Theresa May will probably lose a Commons vote on her Brexit deal, former Brexit Secretary David Davis has said.
But Mr Davis – who quit his cabinet role over the Brexit plan in July – said he believed defeat would prompt the UK and EU to agree a “better deal”.
He also said the UK had hundreds of plans ready in case the country leaves the EU without any agreed Brexit deal.
Mr Davis said there might be “some hiccups” but the UK was “a big country” and “we can look after ourselves”.
Brexit is due to happen on 29 March 2019, as a result of the referendum in June 2016 in which people voted by 51.9% to 48.1% for the UK to leave the European Union.
Although 95% of a Brexit deal is said to be agreed, the UK and the EU have yet to agree on how to guarantee that there will be no return to a visible border between Northern Ireland and the Republic of Ireland in future.
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Both sides agreed to put in place a “backstop”, also referred to as an insurance policy, that would only be triggered if a future trade deal is not in place by the end of 2020 – or if this final deal does not ensure a “frictionless” border.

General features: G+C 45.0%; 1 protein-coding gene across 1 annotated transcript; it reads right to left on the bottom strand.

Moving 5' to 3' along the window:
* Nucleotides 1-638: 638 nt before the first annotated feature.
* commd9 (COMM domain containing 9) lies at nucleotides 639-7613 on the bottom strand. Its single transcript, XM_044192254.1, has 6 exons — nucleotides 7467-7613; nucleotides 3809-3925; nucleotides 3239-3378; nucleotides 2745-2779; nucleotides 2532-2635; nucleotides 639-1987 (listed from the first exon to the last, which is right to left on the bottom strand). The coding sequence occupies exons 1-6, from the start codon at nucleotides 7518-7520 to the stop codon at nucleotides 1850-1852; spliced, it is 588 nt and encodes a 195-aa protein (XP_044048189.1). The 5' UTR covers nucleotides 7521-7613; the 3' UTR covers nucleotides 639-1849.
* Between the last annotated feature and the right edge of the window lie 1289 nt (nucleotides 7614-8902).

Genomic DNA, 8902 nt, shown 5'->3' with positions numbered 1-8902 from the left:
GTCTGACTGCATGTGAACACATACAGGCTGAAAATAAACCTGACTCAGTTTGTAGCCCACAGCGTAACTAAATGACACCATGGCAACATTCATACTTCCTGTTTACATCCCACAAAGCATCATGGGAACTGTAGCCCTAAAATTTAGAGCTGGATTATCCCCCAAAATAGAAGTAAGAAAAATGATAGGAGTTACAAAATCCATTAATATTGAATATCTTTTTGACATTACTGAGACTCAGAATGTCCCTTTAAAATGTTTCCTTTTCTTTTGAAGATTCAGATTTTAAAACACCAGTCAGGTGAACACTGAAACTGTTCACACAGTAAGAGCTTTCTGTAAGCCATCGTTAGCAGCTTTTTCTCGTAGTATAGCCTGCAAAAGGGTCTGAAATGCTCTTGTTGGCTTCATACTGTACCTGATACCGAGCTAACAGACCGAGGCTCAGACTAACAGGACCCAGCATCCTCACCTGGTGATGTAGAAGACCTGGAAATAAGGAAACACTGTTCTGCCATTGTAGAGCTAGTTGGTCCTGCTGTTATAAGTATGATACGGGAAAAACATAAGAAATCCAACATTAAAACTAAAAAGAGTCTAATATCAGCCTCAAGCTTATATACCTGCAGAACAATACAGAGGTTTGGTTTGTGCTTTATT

This is because there have been warnings that a return of visible border checks could undermine the peace process in Northern Ireland, as well as damaging businesses operating on both sides.
One option for the backstop is for the whole of the UK to remain temporarily aligned to the EU’s customs union, avoiding the need for customs checks at the border.
But how long this would last, and how the arrangement could be terminated, has not yet been settled. The government is under pressure from some Tories, as well as Labour, to publish the precise legal advice about how the arrangement would work.
If a Brexit deal is agreed between the UK and the EU, it then has to be approved by the House of Commons and the 27 remaining EU member states.
Mr Davis told BBC Radio 4’s Today programme that defeat in the Commons for the current plan was “looking like a probability”, especially if MPs were not shown the full legal advice on the Irish border backstop plan.
He said MPs needed to see the “complete legal advice, not a summary” before voting on such a crucial issue.
Mr Davis added: “Are we going to have to wait until the Irish government says it’s OK to leave? If so, that’s not acceptable.
“Are we going to have to wait until it’s convenient for the (European) Commission to say when we leave? If so, it’s not acceptable.
“I suspect that they have not pinned down any of these issues and they need to be pinned down before Parliament votes.”
David Davis: MPs will ‘probably’ vote against Brexit deal}